Preventing Colon Cancer: Eat More Resistant Starch

Eating more resistant starch could help prevent colon cancerAccording to a new study, eating foods that are high in resistant starch may help to reduce your chances of developing colon cancer. Often referred to as the third type of dietary fiber, resistant starch has been shown to prevent DNA damage in the colon, which can lead to cancer, so increasing the amount of resistant starch in your diet now can be a positive step in preventing colon cancer in the future.

Called resistant starch because of its ability to resist digestion, resistant starch passes through the small intestine without being broken down and moves into the large intestine, where it is fermented and aids in digestion. Though the recommended intake of resistant starch is about 20 grams, or three cups of cooked lentils per day, the average Western diet contains only about a quarter of that. Researchers suggest that increasing the intake of foods containing resistant starch could be the answer to reducing the instances of colon cancer overall, which is the second most common cancer in American men and women.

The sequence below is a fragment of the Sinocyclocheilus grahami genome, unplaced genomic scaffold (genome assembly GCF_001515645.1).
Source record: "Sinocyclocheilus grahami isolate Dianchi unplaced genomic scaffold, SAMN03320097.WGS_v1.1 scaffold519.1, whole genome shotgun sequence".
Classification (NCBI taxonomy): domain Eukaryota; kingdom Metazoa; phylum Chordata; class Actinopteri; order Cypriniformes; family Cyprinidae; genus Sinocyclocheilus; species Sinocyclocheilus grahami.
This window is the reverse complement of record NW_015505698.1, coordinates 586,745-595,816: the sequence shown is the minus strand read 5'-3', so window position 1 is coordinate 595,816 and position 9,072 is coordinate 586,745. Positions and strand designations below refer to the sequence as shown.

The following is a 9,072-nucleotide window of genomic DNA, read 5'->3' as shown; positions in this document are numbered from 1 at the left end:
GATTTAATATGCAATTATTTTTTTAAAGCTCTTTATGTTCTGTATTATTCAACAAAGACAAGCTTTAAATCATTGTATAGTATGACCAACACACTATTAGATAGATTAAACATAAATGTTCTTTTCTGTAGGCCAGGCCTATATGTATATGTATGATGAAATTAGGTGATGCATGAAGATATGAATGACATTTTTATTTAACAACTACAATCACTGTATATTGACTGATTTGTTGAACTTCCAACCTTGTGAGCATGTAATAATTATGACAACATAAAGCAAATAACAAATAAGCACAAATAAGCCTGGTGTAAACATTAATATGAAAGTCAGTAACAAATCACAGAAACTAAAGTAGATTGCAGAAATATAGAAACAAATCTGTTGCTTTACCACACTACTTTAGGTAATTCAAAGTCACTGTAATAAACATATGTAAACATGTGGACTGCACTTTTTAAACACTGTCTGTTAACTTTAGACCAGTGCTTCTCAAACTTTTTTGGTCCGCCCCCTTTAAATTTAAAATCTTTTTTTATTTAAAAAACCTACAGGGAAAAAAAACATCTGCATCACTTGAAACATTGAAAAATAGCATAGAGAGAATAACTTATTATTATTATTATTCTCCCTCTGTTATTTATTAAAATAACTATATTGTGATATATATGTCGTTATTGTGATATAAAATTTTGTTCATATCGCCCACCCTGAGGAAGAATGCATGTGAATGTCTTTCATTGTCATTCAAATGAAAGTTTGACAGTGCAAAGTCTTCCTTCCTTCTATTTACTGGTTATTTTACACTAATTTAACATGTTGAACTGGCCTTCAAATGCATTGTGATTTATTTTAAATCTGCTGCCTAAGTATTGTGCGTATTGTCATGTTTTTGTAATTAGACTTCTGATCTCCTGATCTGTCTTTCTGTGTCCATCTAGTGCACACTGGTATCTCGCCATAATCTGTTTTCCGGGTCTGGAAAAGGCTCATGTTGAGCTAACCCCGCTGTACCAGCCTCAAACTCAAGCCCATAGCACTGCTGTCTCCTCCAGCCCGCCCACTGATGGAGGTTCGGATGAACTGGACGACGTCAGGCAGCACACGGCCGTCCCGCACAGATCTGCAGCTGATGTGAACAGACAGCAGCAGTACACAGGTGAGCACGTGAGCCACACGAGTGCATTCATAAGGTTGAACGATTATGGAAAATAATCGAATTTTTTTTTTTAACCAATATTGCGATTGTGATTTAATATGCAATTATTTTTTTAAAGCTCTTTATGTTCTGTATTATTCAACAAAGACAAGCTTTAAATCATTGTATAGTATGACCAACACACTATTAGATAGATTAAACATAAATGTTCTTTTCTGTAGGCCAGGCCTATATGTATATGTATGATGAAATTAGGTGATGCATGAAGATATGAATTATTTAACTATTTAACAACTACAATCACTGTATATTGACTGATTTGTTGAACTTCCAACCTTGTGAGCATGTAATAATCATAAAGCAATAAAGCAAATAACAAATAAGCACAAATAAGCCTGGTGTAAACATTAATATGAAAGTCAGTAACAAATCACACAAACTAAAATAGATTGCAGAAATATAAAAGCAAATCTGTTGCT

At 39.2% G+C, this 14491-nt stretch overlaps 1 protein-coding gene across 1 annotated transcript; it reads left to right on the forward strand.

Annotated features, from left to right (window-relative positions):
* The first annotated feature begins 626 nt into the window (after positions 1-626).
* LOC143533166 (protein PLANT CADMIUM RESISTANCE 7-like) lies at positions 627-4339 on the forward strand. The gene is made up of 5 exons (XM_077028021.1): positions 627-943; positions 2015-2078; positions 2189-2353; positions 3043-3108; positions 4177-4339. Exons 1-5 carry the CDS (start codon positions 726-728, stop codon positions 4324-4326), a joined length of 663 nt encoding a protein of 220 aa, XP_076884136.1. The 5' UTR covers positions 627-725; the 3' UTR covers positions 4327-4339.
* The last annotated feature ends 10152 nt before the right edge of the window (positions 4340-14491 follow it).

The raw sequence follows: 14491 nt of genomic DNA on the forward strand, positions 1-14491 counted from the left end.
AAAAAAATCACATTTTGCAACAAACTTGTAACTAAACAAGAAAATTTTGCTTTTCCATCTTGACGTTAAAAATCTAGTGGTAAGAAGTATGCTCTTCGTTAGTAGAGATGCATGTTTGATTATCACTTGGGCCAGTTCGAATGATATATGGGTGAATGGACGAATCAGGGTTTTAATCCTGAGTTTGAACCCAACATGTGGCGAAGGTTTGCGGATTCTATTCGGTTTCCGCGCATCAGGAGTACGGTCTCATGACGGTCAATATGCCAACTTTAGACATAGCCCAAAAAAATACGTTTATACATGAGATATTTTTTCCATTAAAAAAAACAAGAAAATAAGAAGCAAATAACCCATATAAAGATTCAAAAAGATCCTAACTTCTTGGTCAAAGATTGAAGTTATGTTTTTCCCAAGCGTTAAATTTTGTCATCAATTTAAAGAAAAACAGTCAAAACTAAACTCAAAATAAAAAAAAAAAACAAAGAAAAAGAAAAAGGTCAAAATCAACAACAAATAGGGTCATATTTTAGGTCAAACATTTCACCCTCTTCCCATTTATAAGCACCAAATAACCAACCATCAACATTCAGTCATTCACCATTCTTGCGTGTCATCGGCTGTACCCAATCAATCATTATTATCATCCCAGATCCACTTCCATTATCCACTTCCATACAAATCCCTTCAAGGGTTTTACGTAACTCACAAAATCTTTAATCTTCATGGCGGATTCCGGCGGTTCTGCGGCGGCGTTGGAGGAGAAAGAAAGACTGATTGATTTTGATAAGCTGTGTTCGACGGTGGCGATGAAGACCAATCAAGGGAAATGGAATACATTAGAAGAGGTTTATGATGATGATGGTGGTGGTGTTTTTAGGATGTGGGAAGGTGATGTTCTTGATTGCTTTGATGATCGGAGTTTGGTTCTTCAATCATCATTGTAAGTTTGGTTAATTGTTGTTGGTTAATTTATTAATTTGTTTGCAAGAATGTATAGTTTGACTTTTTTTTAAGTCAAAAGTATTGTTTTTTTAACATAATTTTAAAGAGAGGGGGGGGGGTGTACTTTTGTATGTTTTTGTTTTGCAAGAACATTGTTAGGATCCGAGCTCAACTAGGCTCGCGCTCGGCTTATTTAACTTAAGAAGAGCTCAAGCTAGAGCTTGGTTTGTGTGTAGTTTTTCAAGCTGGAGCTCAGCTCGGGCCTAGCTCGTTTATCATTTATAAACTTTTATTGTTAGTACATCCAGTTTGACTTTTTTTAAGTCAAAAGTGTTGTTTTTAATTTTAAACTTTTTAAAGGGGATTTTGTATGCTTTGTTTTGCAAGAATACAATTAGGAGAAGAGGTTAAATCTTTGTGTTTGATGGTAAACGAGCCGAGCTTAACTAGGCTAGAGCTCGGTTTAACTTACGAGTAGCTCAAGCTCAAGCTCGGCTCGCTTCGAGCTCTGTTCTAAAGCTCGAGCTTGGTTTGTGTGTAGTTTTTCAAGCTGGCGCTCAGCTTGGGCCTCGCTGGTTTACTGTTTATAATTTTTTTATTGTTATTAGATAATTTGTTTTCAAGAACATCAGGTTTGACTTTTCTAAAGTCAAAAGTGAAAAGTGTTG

Dietary Improvements

One thing that may help, researchers say, is their development of a strain of wheat that contains higher levels of resistant starch. Introducing higher levels of resistant starch to popularly grown grains will help expand opportunities for people to eat the dietary fiber, as it will be more readily available in bread and other common baked goods.

Because it takes about 15 years for the first DNA damage in your bowel to develop into full-blown cancer, it is important to improve your diet now to avoid the possibility of developing cancer in the future. Though common baked goods with higher resistant starch levels may eventually make their way to supermarkets, eating foods that are naturally great sources of fiber is an important part of maintaining good gastrointestinal health.

To ensure that you’re getting enough fiber in your diet, try eating more of these foods:

  1. Legumes: peas, beans, lentils, soy, peanuts
  2. Whole grain breads and cereals
  3. Corn
  4. Firm bananas
  5. Cooked rice, pasta and potatoes